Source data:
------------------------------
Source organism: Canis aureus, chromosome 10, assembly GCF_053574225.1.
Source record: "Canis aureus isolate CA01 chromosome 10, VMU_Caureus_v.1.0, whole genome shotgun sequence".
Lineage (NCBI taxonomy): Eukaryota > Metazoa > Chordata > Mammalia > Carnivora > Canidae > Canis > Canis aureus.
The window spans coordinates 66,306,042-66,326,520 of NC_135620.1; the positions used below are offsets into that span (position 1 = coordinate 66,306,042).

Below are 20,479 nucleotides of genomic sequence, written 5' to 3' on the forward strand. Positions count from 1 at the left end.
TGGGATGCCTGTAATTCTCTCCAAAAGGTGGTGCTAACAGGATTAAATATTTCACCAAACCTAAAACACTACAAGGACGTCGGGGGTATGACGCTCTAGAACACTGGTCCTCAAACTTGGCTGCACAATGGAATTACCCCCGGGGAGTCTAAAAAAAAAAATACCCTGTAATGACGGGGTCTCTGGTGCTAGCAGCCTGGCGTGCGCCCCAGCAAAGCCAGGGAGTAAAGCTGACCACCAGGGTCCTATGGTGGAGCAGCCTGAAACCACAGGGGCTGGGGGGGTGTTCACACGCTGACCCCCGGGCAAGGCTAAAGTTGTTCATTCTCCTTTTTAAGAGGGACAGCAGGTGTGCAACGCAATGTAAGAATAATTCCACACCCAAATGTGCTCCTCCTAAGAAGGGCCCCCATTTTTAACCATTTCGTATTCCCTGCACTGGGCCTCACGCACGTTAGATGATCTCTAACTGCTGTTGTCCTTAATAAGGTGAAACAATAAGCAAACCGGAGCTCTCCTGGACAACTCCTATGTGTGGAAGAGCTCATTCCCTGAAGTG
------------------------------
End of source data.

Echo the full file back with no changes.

Source organism: Canis aureus, chromosome 10, assembly GCF_053574225.1.
Source record: "Canis aureus isolate CA01 chromosome 10, VMU_Caureus_v.1.0, whole genome shotgun sequence".
Lineage (NCBI taxonomy): Eukaryota > Metazoa > Chordata > Mammalia > Carnivora > Canidae > Canis > Canis aureus.
The window spans coordinates 66,306,042-66,326,520 of NC_135620.1; the positions used below are offsets into that span (position 1 = coordinate 66,306,042).

Below are 20,479 nucleotides of genomic sequence, written 5' to 3' on the forward strand. Positions count from 1 at the left end.
TGGGATGCCTGTAATTCTCTCCAAAAGGTGGTGCTAACAGGATTAAATATTTCACCAAACCTAAAACACTACAAGGACGTCGGGGGTATGACGCTCTAGAACACTGGTCCTCAAACTTGGCTGCACAATGGAATTACCCCCGGGGAGTCTAAAAAAAAAAATACCCTGTAATGACGGGGTCTCTGGTGCTAGCAGCCTGGCGTGCGCCCCAGCAAAGCCAGGGAGTAAAGCTGACCACCAGGGTCCTATGGTGGAGCAGCCTGAAACCACAGGGGCTGGGGGGGTGTTCACACGCTGACCCCCGGGCAAGGCTAAAGTTGTTCATTCTCCTTTTTAAGAGGGACAGCAGGTGTGCAACGCAATGTAAGAATAATTCCACACCCAAATGTGCTCCTCCTAAGAAGGGCCCCCATTTTTAACCATTTCGTATTCCCTGCACTGGGCCTCACGCACGTTAGATGATCTCTAACTGCTGTTGTCCTTAATAAGGTGAAACAATAAGCAAACCGGAGCTCTCCTGGACAACTCCTATGTGTGGAAGAGCTCATTCCCTGAAGTG